A guide to the Safe Schools controversy for the perplexed.
This latest Quarterly Essay by Benjamin Law (The Family Law) looks at the vexed issue of the Safe Schools program. Initially set up by the Labor government, it was inherited by the Abbott Liberal government. The program was launched by Senator Scott Ryan, Parliamentary Secretary to the Minister for Education and Training. By his own admission, Ryan knew next to nothing about the gay community and once he became acquainted with the details of the Safe Schools program, he had a few quibbles.
Besides this slightly bumpy start, Safe Schools was implemented without much fuss. The program was designed as an aide to teachers who were not too familiar with the issues facing LGBTI people. All seemed to be running smoothly, then three things brought everything unstuck:
* A booklet, available as a PDF, called All of Us was later produced as an additional resource for teachers and not meant to be taught in schools. It captured the real life experiences of LGBTI people. Once details of this booklet got out, the conservative media used it to attack Safe Schools.
* One of the program’s founders, Roz Ward, had a history of making some controversial and political statements.
* The documentary, Gayby Baby, was shown in a Victorian school. The documentary is about young kids growing up in families where both parents are of the same sex.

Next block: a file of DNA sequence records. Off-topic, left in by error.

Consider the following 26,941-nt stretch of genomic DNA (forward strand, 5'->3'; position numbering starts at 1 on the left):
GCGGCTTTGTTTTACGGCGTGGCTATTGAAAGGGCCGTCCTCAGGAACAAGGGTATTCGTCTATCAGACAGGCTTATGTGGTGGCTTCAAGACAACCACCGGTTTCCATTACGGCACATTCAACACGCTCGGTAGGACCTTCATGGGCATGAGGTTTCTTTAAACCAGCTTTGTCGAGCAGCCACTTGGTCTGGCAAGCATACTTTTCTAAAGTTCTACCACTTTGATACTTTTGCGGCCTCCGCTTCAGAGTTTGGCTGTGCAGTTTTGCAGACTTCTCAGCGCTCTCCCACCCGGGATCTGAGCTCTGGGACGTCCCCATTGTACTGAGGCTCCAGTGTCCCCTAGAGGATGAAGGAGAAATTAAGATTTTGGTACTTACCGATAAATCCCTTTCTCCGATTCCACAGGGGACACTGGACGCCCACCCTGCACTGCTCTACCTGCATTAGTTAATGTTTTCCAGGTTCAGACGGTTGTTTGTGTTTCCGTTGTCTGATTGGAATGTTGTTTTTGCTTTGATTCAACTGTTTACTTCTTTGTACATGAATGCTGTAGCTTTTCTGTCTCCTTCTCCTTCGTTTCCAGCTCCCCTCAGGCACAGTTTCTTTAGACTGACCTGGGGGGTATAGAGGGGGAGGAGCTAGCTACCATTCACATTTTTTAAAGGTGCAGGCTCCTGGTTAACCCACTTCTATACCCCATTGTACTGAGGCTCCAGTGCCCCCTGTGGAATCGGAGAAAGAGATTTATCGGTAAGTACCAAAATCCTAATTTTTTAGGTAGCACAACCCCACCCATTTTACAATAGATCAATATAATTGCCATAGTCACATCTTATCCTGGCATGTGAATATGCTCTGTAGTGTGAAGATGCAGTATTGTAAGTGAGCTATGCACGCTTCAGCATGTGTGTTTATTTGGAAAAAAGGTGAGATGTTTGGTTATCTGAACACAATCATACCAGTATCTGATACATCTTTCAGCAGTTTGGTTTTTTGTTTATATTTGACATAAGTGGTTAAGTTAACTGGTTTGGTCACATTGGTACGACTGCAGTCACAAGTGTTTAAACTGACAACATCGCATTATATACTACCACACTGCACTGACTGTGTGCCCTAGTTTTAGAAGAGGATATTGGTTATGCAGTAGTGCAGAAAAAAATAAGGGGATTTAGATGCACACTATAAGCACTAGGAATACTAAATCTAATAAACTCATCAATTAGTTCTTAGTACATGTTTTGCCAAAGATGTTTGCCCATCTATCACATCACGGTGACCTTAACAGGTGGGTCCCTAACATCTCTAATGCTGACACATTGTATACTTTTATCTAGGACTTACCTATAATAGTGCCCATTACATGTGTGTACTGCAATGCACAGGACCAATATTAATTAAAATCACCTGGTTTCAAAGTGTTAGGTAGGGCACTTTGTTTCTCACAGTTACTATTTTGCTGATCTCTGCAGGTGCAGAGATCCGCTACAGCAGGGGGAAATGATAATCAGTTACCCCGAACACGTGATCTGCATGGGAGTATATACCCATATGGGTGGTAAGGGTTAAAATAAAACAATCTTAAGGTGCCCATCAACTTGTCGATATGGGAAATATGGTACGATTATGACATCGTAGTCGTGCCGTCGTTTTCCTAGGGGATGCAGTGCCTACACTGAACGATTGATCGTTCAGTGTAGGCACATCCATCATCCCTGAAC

The above formed a powder keg that blew up. At the forefront of the confected outrage was The Australian. They went hard, devoting, according to Law, some 90,000 words on the issue. All sorts of big names piled on.
The question that remains is, was Safe Schools a wicked program of social engineering, pushing kids into identifying as gay or transgender? The Abbott government had an independent review of the program, performed by Professor Bill Louden. The professor suggested some minor changes, but essentially backed the program as good policy. Conservatives continued to go on the attack. The Liberal federal government did not renew funding for Safe Schools once the initial period ended.
Benjamin Law describes The Australian’s campaign against Safe Schools as a beat up. The title of the essay, Moral Panic, seems more appropriate. It all turned into a full blown culture war when, interestingly, the whole Safe School's program had a very innocuous start.
Benjamin Law’s essay provides a useful history of the Safe Schools kerfuffle, with nuanced discussions of queer theory and transgendered children, among other LGBTI issues.
Moral Panic 101: Equality, Acceptance and the Safe Schools Scandal: QE67, by Benjamin Law. Published by Black Inc. RRP: $22.99
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